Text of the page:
People refer to the size of an image in various ways, such as length by width, total number of pixels, or number of megabytes that it takes to store on a computer disk. For the purposes of this editorial, image size is defined as the total number of pixels in the image. A pixel is a square (or dot) of uniform color in an image. The size of a pixel can vary, and the resolution of an image is the number of pixels per unit area. Although resolution is defined by area, it is often described using a linear measurement, dots per inch (dpi). Thus, 300 dpi indicates a resolution of 300 pixels per inch × 300 pixels per inch = 90,000 pixels per square inch. The JCB is printed in the United States, and certain steps in the production process do not handle files measured in dots per centimeter (Adobe Solutions Network, 2003). We thus maintain the American-centric request that resolution be measured in dpi.
The resolution requirements for the JCB are listed below (for more detailed information, see Instructions to Authors: http://www.jcb.org/misc/ifora.shtml). Note that this should be the resolution of the image at the dimensions at which you want to have it printed.
300 dpi for micrographs.
This has been determined by our printer as the minimum resolution required to prevent “pixelation” of images (i.e., to not see individual pixels) when the image is printed on paper.
The best digital cameras these days can acquire an image of 6 megapixels in size. This can generate an image of ∼2,400 × 2,400 pixels, or 8 inches × 8 inches at 300 dpi. Note that, with the right settings in Photoshop, physical size and resolution can be traded off against each other without a gain or loss in the amount of information. That is, you can resize an image without altering the number of pixels. Thus, a 1 inch × 1 inch image (too small for printing) at 900 dpi will convert into a 9 inch by 9 inch image at 100 dpi (insufficient resolution for printing) or a 3 inch × 3 inch image at 300 dpi (just right for printing).
You should be aware of the resolution at which the image was acquired by the digital camera on your microscope. When that file is imported into an image manipulation application such as Adobe Photoshop, you may get an option to set the size and resolution of the image. If the total number of pixels in the file you create is greater than the total number of pixels in your original, the computer has just created image data for you that was not present in the original. Digital images may also be acquired using a scanner or a phospho- or fluorescence-imager, and it is also important to know the resolution at which these types of images were acquired.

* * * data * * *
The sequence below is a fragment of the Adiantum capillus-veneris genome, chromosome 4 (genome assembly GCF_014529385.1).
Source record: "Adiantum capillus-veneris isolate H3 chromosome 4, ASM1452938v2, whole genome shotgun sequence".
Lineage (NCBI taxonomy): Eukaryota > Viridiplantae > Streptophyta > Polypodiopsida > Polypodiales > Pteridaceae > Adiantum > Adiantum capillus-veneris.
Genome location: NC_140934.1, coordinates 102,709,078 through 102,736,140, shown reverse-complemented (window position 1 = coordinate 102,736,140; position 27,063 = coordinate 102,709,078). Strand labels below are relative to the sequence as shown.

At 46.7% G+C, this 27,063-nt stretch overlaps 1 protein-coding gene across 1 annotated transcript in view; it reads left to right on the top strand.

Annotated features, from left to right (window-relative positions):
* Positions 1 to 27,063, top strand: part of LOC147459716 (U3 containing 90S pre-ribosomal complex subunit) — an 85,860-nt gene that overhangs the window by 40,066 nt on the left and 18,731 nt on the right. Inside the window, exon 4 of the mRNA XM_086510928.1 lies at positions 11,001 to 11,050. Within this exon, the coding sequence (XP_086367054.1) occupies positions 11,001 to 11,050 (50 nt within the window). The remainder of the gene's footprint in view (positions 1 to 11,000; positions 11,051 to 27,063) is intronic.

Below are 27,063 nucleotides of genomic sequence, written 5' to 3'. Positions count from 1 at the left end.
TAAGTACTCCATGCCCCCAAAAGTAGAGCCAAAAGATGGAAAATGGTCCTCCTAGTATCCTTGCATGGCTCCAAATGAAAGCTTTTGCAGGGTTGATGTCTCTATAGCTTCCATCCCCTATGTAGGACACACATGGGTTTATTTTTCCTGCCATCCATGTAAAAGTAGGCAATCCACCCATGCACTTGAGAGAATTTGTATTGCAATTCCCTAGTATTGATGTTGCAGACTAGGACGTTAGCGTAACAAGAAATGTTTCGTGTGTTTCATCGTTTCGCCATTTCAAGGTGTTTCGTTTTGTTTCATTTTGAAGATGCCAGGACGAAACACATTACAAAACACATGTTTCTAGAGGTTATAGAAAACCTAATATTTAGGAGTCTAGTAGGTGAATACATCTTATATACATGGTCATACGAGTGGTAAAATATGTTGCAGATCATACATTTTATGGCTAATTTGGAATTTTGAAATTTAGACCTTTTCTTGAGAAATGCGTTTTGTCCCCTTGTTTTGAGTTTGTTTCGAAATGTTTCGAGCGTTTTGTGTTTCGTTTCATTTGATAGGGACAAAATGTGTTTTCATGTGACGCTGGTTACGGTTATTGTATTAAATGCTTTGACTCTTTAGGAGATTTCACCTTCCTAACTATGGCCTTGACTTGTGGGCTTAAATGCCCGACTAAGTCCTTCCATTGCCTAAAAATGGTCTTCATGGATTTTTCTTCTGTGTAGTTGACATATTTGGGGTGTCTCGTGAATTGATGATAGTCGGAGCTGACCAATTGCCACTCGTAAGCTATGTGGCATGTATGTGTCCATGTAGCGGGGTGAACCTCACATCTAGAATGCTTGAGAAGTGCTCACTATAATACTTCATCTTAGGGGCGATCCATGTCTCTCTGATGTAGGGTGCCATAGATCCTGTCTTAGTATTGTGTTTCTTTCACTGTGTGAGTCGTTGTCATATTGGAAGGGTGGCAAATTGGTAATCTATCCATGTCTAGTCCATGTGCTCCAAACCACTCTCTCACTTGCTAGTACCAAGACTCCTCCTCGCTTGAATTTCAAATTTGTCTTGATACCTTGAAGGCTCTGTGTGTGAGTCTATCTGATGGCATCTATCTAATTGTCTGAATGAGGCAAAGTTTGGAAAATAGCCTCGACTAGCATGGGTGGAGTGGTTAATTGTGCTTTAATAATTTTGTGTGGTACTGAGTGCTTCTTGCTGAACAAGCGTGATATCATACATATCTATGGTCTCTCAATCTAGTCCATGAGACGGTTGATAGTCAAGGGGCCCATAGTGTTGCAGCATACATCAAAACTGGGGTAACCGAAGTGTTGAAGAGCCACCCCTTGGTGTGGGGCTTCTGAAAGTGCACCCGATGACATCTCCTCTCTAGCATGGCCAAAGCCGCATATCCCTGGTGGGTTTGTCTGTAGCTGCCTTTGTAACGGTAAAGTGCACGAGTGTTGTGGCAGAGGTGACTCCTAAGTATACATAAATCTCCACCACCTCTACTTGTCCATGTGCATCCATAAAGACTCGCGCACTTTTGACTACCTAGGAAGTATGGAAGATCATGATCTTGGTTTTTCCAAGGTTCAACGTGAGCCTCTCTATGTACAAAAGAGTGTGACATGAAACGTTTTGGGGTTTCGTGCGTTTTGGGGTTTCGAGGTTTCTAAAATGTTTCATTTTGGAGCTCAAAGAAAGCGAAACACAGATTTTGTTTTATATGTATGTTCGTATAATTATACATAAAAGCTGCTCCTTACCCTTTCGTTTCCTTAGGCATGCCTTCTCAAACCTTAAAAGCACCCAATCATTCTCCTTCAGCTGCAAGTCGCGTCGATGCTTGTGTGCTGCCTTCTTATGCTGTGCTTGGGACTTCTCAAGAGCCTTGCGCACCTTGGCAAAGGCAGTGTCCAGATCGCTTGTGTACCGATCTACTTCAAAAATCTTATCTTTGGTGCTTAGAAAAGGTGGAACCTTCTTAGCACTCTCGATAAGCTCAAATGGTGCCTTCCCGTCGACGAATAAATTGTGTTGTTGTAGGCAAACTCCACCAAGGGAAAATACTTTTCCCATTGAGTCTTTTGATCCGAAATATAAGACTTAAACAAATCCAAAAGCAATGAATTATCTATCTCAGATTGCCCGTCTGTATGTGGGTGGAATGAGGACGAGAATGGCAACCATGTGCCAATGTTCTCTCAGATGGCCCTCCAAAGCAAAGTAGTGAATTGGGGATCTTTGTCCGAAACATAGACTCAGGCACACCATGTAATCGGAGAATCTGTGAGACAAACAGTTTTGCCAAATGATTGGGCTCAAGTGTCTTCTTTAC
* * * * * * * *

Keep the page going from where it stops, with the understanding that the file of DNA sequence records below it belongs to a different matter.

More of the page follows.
Choosing the correct application: The problem with PowerPoint
Adobe Photoshop is an image-processing application. The only way to properly ensure the integrity of the resolution of your original image is to open it in Photoshop at the size and resolution at which it was acquired.
Microsoft PowerPoint, however, is presentation software. That is, it is meant to create figures that will be projected on a screen, not printed. You may be able to obtain a nice printout of your PowerPoint files, but that is because the printer driver is creating resolution to place on the paper.
The main problem with PowerPoint files is that they cannot be imported into the desktop publishing application that we use for typesetting and layout (Adobe FrameMaker). The only formats that can be imported are TIFF or EPS (see below). Authors often ask if they can convert their PowerPoint files into usable TIFF or EPS files. The simple answer is no. PowerPoint files can be output as TIFF or JPEG, but this is at 72 dpi. If you open these files in Photoshop and artificially bump them up to 300 dpi, they will be very poor quality, and, once again, you have used your computer to create data. If our production editors receive these sorts of files, they will usually get back to you to request that you make new ones.